Andrés Eloy Ruiz, a humanities professor at Caracas' Central University and a spokesman for the Venezuelan education law that contains the new media rules, calls that nonsense. "
This is not a 'Cuban' law," he says. Ruiz dismisses charges that the measure, which for the first time mandates bilingual education for indigenous children but also demands classrooms based on Bolivarian principles, will impose socialist instruction in schools. "There are no private schools or media in Cuba, but we guarantee their rights here," he adds. "We're simply requiring them to be responsible. The terrorist opposition wants to sow fear in our population."
Chávez's opponents say the law's reference to irresponsible media is just code for anything he deems unacceptable — especially if it's printed or broadcast by media not aligned with his government. Last month, dozens of Chávez supporters attacked the Caracas studios of the Globovisión TV network, a loud critic of his regime, throwing tear gas and injuring three people.
Chávez, who has threatened to revoke Globovisión's license, condemned the assault and its leader was arrested. But a week later, 12 journalists passing out leaflets criticizing the education law were hospitalized after being beaten by people identified as Chavistas.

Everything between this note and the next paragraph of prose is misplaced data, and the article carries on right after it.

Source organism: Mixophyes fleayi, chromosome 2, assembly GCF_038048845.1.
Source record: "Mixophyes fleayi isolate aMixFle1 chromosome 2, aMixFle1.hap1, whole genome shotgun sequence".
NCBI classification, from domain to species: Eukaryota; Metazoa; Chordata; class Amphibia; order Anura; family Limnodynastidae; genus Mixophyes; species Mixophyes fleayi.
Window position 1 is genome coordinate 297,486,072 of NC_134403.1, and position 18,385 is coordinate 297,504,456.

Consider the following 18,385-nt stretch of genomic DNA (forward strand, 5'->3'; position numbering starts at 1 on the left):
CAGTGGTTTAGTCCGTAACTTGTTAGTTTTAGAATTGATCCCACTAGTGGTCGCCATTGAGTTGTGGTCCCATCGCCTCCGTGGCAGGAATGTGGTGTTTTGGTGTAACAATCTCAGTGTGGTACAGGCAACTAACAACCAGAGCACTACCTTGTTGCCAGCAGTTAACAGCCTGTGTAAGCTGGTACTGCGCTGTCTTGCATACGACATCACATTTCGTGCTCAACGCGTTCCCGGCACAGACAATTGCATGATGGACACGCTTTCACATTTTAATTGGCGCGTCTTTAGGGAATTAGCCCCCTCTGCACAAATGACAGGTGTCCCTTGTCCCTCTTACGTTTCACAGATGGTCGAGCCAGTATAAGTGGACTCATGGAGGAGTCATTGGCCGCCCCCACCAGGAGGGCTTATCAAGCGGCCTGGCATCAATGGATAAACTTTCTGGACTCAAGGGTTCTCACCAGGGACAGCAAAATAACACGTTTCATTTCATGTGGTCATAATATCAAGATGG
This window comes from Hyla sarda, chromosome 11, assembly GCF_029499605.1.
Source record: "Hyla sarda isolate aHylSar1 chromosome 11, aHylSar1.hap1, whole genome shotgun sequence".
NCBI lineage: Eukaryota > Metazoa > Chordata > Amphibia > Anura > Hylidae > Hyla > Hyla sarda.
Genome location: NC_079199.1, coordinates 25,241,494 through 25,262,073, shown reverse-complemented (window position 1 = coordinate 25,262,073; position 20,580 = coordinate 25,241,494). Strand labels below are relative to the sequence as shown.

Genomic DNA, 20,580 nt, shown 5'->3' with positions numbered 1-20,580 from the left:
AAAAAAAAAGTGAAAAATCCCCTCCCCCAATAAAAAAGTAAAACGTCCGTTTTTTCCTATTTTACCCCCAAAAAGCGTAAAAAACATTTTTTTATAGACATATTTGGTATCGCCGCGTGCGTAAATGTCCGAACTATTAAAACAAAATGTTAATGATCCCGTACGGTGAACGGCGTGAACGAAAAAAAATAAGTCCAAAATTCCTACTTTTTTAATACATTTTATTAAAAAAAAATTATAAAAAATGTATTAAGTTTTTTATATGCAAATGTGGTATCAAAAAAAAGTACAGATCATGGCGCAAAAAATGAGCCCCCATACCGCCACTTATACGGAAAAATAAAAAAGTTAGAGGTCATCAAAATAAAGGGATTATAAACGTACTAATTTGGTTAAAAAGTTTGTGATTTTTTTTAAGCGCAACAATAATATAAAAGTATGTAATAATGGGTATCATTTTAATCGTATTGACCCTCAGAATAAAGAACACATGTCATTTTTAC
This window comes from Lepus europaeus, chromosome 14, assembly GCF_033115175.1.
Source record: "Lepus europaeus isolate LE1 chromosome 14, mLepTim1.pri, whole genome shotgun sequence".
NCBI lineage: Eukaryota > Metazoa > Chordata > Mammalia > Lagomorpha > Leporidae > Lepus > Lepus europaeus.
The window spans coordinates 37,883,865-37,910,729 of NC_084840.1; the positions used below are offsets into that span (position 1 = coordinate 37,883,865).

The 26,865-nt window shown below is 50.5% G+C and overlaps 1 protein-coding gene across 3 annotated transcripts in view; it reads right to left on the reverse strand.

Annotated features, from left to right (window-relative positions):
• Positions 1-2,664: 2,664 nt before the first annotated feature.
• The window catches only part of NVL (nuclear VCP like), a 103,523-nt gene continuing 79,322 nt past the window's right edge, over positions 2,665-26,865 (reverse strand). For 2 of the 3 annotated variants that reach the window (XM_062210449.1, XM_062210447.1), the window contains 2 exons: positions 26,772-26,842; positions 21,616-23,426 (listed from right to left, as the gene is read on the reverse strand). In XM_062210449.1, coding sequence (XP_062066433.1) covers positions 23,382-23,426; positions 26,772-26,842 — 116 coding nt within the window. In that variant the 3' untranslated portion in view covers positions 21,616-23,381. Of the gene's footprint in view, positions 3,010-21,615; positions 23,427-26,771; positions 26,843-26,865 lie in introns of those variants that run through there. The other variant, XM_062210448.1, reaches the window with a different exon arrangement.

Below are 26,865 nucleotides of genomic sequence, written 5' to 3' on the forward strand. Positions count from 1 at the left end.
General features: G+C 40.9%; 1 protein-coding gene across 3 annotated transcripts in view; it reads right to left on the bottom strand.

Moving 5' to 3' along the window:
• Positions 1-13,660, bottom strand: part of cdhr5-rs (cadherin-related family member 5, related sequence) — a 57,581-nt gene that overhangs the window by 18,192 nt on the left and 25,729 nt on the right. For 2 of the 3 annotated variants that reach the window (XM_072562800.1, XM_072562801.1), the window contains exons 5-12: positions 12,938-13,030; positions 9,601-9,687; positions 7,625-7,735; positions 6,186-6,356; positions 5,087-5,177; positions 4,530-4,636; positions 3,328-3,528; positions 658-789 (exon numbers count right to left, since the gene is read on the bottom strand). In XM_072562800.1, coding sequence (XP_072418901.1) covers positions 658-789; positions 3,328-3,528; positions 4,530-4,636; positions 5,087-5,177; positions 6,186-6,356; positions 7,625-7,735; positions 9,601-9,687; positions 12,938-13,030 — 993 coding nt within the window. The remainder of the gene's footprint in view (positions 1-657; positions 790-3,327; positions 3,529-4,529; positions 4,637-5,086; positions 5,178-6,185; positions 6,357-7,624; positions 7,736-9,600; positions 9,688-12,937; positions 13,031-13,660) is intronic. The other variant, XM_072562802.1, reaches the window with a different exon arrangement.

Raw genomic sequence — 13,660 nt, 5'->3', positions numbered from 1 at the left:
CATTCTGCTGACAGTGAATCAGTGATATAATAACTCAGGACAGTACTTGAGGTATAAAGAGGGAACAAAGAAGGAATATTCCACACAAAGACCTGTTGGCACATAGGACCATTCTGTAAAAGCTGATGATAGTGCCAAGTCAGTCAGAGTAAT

Aides to Chávez — who is up for re-election in 2012 and won a referendum this year that eliminates presidential term limits — say the broadcast licenses are being withdrawn for technical reasons. And they remind critics that Globovisión, whose anti-Chávez fare is often more politically gratuitous than journalistically professional, openly backed a 2002 coup attempt against Chávez (as did the RCTV network, whose license Chávez revoked in 2007). Chávez backers also insist the moves are meant to reduce Venezuela's traditional media monopolies and oligopolies.
Chávez does allow more media criticism than his detractors acknowledge. But he has a history of handing annulled private broadcast permits to state or state-supporter media instead of to the kind of unbiased outlets that his fiercely polarized society needs.
Argentina's increasingly unpopular Fernández, whose Peronist Party lost its majority in recent congressional elections, is also playing the anti-monopoly card — especially against her arch foe, the Clarín media conglomerate, whose directors she calls "multimedia generals" comparable to the right-wing military generals who ousted then President Isabel Perón in 1976.
Fernández's new law would allow private media only a third of all broadcast licenses while granting state and nonprofit outlets the other two-thirds, forcing giants like Clarín to sell off chunks of their media assets. The bill looks set to win final passage next week in Congress, where the Peronists are enjoying their final weeks at the helm.